Thanks to hurriedly brought in Food Security Act, the subsidy burden had gone up throwing financial management into disarray. On the other hand, former president of business chamber FICCI, Rajya Vardhan Kanoria said people and industry thought that under Modi’s focused approach, Gujarat could successfully attract investment. 

Then comes the constant 12-year-old lambasting of Narendra Modi for the 2002 mayhem. This perhaps angered a large section of Hindu elites and middle class who sympathized with the Gujarat chief minister. 

Surjit Bhalla summed that paradox well in ‘Indian Express’.  

Two wrongs do not make a right, but isn’t it a terrible wrong for the intellectual to not even mention, let alone acknowledge, that a major wrong took place in their (the Congress’s) secular India in 1984? They know full well that the Gujarat rioters took many cues and directions from the Delhi pogrom murderers —  they got their strategy of pinpointing victims (from the addresses on electoral rolls) and their belief that they would not be punished for their crimes because nobody had been punished for the 1984 riots. Indeed, the accused political leaders involved in the 1984 riots had been given cabinet posts in subsequent Congress administrations. If these intellectuals had acted post the 1984 riots with even a quarter of the dedication they are mustering now, maybe, just maybe, Godhra 2002 would not have happened.”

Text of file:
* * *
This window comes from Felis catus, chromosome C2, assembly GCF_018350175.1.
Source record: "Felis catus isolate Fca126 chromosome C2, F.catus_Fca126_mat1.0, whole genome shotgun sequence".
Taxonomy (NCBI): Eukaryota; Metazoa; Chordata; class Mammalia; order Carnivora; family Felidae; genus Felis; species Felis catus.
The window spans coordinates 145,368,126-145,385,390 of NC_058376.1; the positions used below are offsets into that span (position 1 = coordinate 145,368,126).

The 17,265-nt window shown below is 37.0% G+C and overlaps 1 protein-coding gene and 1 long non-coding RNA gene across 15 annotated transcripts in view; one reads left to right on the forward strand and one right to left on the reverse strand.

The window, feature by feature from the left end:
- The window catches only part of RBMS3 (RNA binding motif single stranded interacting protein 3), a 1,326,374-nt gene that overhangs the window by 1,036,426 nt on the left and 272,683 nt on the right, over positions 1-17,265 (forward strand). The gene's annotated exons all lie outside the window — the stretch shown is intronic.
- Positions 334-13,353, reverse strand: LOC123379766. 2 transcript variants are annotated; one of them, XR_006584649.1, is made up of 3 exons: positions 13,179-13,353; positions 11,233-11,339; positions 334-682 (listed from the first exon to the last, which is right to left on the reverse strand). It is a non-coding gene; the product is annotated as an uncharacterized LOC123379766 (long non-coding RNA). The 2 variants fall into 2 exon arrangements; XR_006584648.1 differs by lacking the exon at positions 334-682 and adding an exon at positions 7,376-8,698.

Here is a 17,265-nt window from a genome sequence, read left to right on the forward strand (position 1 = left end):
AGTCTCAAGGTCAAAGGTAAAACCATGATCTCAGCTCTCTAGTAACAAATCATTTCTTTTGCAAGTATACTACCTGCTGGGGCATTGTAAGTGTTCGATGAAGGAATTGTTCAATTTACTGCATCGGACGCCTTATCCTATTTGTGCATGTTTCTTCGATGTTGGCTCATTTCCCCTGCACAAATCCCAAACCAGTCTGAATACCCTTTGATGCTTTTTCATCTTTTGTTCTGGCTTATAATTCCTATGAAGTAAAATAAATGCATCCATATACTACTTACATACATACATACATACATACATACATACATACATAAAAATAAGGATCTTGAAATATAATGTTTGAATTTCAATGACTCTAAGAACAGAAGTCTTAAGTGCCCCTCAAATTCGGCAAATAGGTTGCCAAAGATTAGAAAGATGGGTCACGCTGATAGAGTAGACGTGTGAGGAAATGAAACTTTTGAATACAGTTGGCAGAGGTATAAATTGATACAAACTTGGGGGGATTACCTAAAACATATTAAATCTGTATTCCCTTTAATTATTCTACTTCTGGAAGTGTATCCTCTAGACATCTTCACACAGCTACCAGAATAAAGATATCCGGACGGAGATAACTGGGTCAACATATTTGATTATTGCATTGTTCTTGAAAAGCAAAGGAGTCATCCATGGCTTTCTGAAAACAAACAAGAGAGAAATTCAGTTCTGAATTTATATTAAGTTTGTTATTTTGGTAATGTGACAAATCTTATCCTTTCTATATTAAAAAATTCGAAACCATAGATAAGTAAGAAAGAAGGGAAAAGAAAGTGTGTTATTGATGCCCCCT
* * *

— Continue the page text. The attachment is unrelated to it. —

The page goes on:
True, Modi has been accused of mishandling the 2002 Gujarat riots, in which over 1,000 people died, most of them Muslims. His detractors say he and his administration sided with the Hindu rioters. 
However there are different views too. “He has been cleared of any wrongdoing by a Supreme Court-monitored investigation, although others have been found guilty of killing Muslims, including a former state education minister. In interviews with the local news media this election season, Mr. Modi has reiterated that he did everything he could to stop the religious violence,” said The New York Times.

Sunday, April 13, 2014

The Mango Pickle -- A short story

(By Nirendra Dev)

Having the television set switched off Pinaki Shekhar was blinking awkwardly at the roof. He gazed at the wall for a while rather accidentally. 
A framed photo of his and his wife on the Kochi seashore holding hands looked quite touching. “It speaks a thousand words, frame it,” his mother-in-law had advised Pinaki when she saw it on the mail box. 

He got distracted for a while. There are times, he thought in the life of man solitude and loneliness of nature excites more. He walked towards the balcony. It was raining outside.

He liked the rains. But he was gazing above towards the sky in the dark dense clouds. This was by habit ----- unless he is fixing his gaze upon some object Pinaki particularly wishes to examine he generally stares upwards. It was quite a stormy evening with the whimsical wind making the night more mysterious.
Pinaki always thought he was a realist. No much pretension about life. He knew his biography would not read any fairy tale; it had its share of tension and some human misery.